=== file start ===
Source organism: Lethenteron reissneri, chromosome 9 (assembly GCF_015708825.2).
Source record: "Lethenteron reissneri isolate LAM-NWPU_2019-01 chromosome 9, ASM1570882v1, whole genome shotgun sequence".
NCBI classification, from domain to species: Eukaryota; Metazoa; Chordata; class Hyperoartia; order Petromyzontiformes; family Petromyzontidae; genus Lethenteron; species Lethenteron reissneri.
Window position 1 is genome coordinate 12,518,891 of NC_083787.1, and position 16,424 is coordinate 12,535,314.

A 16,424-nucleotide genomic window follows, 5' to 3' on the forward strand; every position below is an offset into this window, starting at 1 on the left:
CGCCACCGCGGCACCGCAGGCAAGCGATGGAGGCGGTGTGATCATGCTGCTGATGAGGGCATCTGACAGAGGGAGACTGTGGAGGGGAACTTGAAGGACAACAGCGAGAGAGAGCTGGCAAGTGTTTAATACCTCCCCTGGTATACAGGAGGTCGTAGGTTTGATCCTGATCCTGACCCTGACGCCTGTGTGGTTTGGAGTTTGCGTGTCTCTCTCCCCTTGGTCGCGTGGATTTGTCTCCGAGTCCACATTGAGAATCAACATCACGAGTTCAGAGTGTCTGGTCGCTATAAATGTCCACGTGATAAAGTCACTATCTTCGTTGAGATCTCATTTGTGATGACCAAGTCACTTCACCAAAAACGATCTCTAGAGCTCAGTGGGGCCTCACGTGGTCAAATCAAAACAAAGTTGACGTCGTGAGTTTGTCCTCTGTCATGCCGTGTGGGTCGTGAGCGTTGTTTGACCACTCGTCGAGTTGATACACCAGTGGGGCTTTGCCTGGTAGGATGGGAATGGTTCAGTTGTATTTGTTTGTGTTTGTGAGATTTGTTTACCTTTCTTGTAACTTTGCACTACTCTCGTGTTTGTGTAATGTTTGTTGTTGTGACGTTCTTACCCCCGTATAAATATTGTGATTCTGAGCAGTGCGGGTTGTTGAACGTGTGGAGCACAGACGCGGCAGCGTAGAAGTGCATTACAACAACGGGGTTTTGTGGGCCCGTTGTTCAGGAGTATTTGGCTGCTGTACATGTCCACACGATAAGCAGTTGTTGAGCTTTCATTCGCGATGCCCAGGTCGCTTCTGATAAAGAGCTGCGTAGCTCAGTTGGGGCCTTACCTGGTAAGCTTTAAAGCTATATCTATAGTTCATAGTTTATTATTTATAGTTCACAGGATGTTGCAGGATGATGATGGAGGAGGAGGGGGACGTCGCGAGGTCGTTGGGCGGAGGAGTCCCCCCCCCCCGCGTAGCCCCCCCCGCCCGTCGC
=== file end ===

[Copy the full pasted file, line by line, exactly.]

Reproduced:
Source organism: Lethenteron reissneri, chromosome 9 (assembly GCF_015708825.2).
Source record: "Lethenteron reissneri isolate LAM-NWPU_2019-01 chromosome 9, ASM1570882v1, whole genome shotgun sequence".
NCBI classification, from domain to species: Eukaryota; Metazoa; Chordata; class Hyperoartia; order Petromyzontiformes; family Petromyzontidae; genus Lethenteron; species Lethenteron reissneri.
Window position 1 is genome coordinate 12,518,891 of NC_083787.1, and position 16,424 is coordinate 12,535,314.

A 16,424-nucleotide genomic window follows, 5' to 3' on the forward strand; every position below is an offset into this window, starting at 1 on the left:
CGCCACCGCGGCACCGCAGGCAAGCGATGGAGGCGGTGTGATCATGCTGCTGATGAGGGCATCTGACAGAGGGAGACTGTGGAGGGGAACTTGAAGGACAACAGCGAGAGAGAGCTGGCAAGTGTTTAATACCTCCCCTGGTATACAGGAGGTCGTAGGTTTGATCCTGATCCTGACCCTGACGCCTGTGTGGTTTGGAGTTTGCGTGTCTCTCTCCCCTTGGTCGCGTGGATTTGTCTCCGAGTCCACATTGAGAATCAACATCACGAGTTCAGAGTGTCTGGTCGCTATAAATGTCCACGTGATAAAGTCACTATCTTCGTTGAGATCTCATTTGTGATGACCAAGTCACTTCACCAAAAACGATCTCTAGAGCTCAGTGGGGCCTCACGTGGTCAAATCAAAACAAAGTTGACGTCGTGAGTTTGTCCTCTGTCATGCCGTGTGGGTCGTGAGCGTTGTTTGACCACTCGTCGAGTTGATACACCAGTGGGGCTTTGCCTGGTAGGATGGGAATGGTTCAGTTGTATTTGTTTGTGTTTGTGAGATTTGTTTACCTTTCTTGTAACTTTGCACTACTCTCGTGTTTGTGTAATGTTTGTTGTTGTGACGTTCTTACCCCCGTATAAATATTGTGATTCTGAGCAGTGCGGGTTGTTGAACGTGTGGAGCACAGACGCGGCAGCGTAGAAGTGCATTACAACAACGGGGTTTTGTGGGCCCGTTGTTCAGGAGTATTTGGCTGCTGTACATGTCCACACGATAAGCAGTTGTTGAGCTTTCATTCGCGATGCCCAGGTCGCTTCTGATAAAGAGCTGCGTAGCTCAGTTGGGGCCTTACCTGGTAAGCTTTAAAGCTATATCTATAGTTCATAGTTTATTATTTATAGTTCACAGGATGTTGCAGGATGATGATGGAGGAGGAGGGGGACGTCGCGAGGTCGTTGGGCGGAGGAGTCCCCCCCCCCCGCGTAGCCCCCCCCGCCCGTCGC